The right words aren’t always gentle or soothing. Sometimes they’re fierce and outrageous. Sometimes they’re sung at him in opera. Sometimes they’re whispered so softly I don’t know if he even hears them. Always, always, they are words of love.

He speaks trauma to me, and I speak healing back to him.


Slice of Life is a meme hosted at Two Writing Teachers. The inspiration for this post came from Kelly Wickham’s I Speak Girl. I discovered Kelly’s blog this morning when I was searching for something to slice about and reading a few slices to get inspired and maybe find a topic. Julianne wrote a great piece, 5 Things I Should Have Said at Work, partly inspired by Kelly’s Things I Said at Work Today. So thanks, Kelly and Julianne!






16 responses to “Slice of Life: I Speak Trauma”

  1. Lorna Avatar

    ❤ ❤ Your patience and love for him radiate through. Sending you hugs and strength for those times when you need to dig deep.

    1. Elisabeth Ellington Avatar

      Thanks, Lorna! I definitely have to dig deep–many, many days.

  2. Michelle @litlearningzone Avatar

    This is beautiful, Elisabeth. There are not many people in this world that understand, yet alone speak trauma. You are doing your best in learning, understanding, waiting, listening … speaking, not speaking. Trauma is life changing and it is heart breaking when one is fluent. Keep speaking healing.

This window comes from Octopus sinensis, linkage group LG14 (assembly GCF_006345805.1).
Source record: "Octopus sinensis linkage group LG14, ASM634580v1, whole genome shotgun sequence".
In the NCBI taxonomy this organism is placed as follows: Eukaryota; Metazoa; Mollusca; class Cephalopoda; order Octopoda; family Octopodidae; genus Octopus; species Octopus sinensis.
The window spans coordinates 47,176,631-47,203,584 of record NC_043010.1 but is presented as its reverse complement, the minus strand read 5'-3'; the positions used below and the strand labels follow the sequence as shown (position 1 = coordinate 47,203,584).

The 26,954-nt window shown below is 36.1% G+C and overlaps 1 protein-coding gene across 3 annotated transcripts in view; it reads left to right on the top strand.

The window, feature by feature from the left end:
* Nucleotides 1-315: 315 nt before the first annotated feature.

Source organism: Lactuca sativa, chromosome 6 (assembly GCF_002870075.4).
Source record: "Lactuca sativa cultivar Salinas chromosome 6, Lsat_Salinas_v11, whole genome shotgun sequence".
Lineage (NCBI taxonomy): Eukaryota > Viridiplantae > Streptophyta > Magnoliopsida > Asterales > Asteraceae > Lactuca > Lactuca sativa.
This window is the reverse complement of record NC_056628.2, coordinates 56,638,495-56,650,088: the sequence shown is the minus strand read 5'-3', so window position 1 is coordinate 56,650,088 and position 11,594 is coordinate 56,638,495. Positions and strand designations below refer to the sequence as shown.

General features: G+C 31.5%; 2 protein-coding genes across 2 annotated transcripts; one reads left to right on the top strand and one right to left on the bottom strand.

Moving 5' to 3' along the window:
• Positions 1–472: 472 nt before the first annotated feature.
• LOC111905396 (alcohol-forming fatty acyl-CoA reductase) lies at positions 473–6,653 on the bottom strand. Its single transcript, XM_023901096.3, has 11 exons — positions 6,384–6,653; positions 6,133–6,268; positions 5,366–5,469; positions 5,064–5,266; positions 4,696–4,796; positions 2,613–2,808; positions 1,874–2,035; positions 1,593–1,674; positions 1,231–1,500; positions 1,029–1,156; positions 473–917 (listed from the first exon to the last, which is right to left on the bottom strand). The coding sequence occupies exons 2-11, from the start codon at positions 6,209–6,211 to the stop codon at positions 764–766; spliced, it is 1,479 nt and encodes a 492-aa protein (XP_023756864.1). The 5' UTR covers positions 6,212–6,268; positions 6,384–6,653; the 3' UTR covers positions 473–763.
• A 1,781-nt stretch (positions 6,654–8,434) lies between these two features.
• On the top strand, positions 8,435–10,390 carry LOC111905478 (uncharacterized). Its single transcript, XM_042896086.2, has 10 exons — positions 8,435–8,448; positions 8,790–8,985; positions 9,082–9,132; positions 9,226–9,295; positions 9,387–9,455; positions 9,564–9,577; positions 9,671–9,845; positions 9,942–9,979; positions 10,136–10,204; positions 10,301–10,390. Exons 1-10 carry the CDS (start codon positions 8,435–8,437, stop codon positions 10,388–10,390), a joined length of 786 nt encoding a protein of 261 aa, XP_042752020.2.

1. Elisabeth Ellington Avatar

      There is so much interesting and important learning happening for me around trauma. And everything I learn with my son makes me a better parent, obviously, but also a better teacher and better person.

  3. Lisa Keeler Avatar

    This is truly beautiful. Thank you for sharing. I hope you save this forever and can maybe share it some day with your son.

    1. Elisabeth Ellington Avatar

      I do wonder what he will think if he ever reads what I write about him. He knows I write about him sometimes, but so far he seems quite incurious about what I might be saying. Maybe he’s scared to know, LOL.

  4. Linda Baie Avatar